Vertex Acquires Exonics Therapeutics, Advancing Gene-editing Treatment for DMD

Vertex Acquires Exonics Therapeutics, Advancing Gene-editing Treatment for DMD

Biotechnology company Vertex has acquired Exonics Therapeutics, which focuses on using gene-editing technologies to treat Duchenne muscular dystrophy (DMD) — a move that is being hailed as a positive step toward getting these therapies into clinics.

Exonics was co-founded in 2017 by CureDuchenne, a nonprofit organization focused on improving care and building community for people with DMD, and Eric Olson, PhD, a leading researcher in the gene-editing technology called CRISPR/Cas-9.

“We are thrilled to work with Exonics and the entire Duchenne community to advance the promising science that Eric and his team have developed to change the course of this devastating disease,” Jeffrey Leiden, MD, PhD, president and CEO of Vertex, said in a press release.

Using a system modified from bacteria, CRISPR/Cas-9 allows researchers to remove or insert small pieces of DNA in genes, a process broadly called gene editing. Olson and his colleagues have published several studies demonstrating that this technology can functionally correct mutations in the dystrophin gene, which cause DMD, in both mice and human cells.

More specifically, the insertions and deletions made by the scientists cause the DNA-reading machinery of the cell to skip certain protein-encoding segments, called exons, of the dystrophin gene when it is “read.”

DMD-causing mutations tend to cluster in some of these exons. By skipping them, the cell is able to make a version of the dystrophin protein that, while still imperfect, functions sufficiently. The strategy has been compared to putting a spare tire on a car: not ideal, but good enough to get you where you’re going, the researchers said.

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To Olson, the acquisition of Exonics by Vertex is a sign that this preliminary data has a real chance of being translated into clinical use to improve the lives of people with DMD.

“CureDuchenne believed in the science and our team early on and enabled Exonics to show significant proof of principle for gene editing in Duchenne. We are thrilled to work with a large biotech company that can help us move our science from preclinical to clinical as fast as possible,” he said.

CureDuchenne is equally excited about the acquisition.

“We could not be more thrilled about the partnership between Exonics and Vertex. Vertex has an incredible track record in accelerating drug development for rare diseases and they are exactly what the Duchenne community needs to develop and test gene-editing treatments for Duchenne as quickly as possible,” said Debra Miller, founder and CEO of CureDuchenne.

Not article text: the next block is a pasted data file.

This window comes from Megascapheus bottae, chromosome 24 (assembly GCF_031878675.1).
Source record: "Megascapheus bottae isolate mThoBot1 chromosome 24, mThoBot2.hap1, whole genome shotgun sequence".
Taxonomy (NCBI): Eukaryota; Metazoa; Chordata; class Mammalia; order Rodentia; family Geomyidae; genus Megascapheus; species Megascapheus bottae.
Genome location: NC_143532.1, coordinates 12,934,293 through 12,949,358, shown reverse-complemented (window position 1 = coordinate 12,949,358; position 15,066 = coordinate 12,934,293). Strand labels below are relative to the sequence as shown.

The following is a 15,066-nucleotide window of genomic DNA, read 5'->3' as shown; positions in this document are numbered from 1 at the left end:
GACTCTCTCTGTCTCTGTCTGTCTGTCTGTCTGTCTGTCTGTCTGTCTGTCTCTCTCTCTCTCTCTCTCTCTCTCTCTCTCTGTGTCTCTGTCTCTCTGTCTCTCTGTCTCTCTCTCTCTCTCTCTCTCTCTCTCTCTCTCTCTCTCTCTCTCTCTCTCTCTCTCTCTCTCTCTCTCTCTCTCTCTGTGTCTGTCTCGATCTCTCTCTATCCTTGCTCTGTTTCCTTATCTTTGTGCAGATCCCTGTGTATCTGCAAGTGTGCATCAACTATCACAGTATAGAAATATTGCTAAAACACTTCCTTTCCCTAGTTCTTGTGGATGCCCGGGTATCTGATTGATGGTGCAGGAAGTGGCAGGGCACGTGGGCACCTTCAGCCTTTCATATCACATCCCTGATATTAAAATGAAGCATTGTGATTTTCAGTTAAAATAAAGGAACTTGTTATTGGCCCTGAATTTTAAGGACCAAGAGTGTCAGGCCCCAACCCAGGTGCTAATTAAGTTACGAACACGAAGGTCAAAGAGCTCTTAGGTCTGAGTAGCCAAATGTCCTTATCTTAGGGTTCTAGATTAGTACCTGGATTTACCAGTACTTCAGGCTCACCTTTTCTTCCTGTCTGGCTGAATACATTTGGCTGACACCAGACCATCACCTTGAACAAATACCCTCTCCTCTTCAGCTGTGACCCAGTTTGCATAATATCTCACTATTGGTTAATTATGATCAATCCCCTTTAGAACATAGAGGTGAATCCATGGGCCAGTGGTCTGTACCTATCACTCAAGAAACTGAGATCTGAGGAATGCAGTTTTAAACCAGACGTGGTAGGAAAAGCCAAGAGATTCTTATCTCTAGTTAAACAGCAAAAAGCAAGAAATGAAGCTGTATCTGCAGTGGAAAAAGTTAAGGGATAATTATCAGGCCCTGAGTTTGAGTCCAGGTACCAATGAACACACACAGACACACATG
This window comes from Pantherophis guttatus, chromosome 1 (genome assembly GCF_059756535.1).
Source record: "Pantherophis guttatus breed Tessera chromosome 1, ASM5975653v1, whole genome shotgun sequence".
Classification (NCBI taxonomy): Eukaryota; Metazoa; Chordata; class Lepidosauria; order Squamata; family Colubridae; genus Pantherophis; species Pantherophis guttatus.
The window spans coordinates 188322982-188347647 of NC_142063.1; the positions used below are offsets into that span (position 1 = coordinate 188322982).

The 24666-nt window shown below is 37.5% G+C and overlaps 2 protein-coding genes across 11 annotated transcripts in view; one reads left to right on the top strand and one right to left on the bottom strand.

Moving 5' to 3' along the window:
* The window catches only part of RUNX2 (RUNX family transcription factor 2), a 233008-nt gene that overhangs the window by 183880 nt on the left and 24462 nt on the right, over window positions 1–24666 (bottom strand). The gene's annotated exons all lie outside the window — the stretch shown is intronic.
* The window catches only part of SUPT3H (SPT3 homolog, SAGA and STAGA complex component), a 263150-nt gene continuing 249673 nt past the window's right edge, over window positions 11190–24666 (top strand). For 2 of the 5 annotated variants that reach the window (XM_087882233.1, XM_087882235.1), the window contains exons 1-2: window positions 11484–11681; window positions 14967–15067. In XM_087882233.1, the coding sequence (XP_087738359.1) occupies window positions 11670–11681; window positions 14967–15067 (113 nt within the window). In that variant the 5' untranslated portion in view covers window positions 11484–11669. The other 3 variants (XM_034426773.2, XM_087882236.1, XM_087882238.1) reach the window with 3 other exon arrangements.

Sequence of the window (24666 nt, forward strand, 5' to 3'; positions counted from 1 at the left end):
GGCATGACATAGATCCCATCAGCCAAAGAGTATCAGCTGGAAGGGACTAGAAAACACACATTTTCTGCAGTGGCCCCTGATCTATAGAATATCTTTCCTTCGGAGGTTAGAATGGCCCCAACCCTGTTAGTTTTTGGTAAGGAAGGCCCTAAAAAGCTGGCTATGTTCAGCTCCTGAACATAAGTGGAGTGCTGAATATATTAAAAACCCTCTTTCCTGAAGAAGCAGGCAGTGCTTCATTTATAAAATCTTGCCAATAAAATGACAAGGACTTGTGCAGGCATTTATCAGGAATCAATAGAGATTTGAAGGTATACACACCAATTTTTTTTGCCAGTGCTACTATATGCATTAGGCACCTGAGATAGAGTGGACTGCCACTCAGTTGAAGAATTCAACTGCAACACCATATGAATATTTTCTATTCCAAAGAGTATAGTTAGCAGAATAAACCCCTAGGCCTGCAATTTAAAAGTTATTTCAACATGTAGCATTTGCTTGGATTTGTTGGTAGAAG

“This announcement gives the entire Duchenne community a reason to celebrate because we are getting closer to a cure for Duchenne,” Miller added. “We are grateful to Dr. Eric Olson and the team at Exonics for their hard work in achieving impactful results in their preclinical research and we look forward to continued and expedited successes with Vertex.”

Marisa holds an MS in Cellular and Molecular Pathology from the University of Pittsburgh, where she studied novel genetic drivers of ovarian cancer. She specializes in cancer biology, immunology, and genetics. Marisa began working with BioNews in 2018, and has written about science and health for SelfHacked and the Genetics Society of America. She also writes/composes musicals and coaches the University of Pittsburgh fencing club.
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Marisa holds an MS in Cellular and Molecular Pathology from the University of Pittsburgh, where she studied novel genetic drivers of ovarian cancer. She specializes in cancer biology, immunology, and genetics. Marisa began working with BioNews in 2018, and has written about science and health for SelfHacked and the Genetics Society of America. She also writes/composes musicals and coaches the University of Pittsburgh fencing club.
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3 comments

  1. Deepthi says:

    Hii
    Very happy to hear that some progress is happening in DMD cure.. my son is 4 years old with DMD he has a deletion of exon 46 47
    Kindly update me if my son can participate in the trials that is going to take place

  2. YANG says:

    This therapy only works for single cut, many DMD cases need for double cut, such as my sons (6 year old and 3 years old) who are exon 46-50 deletion.

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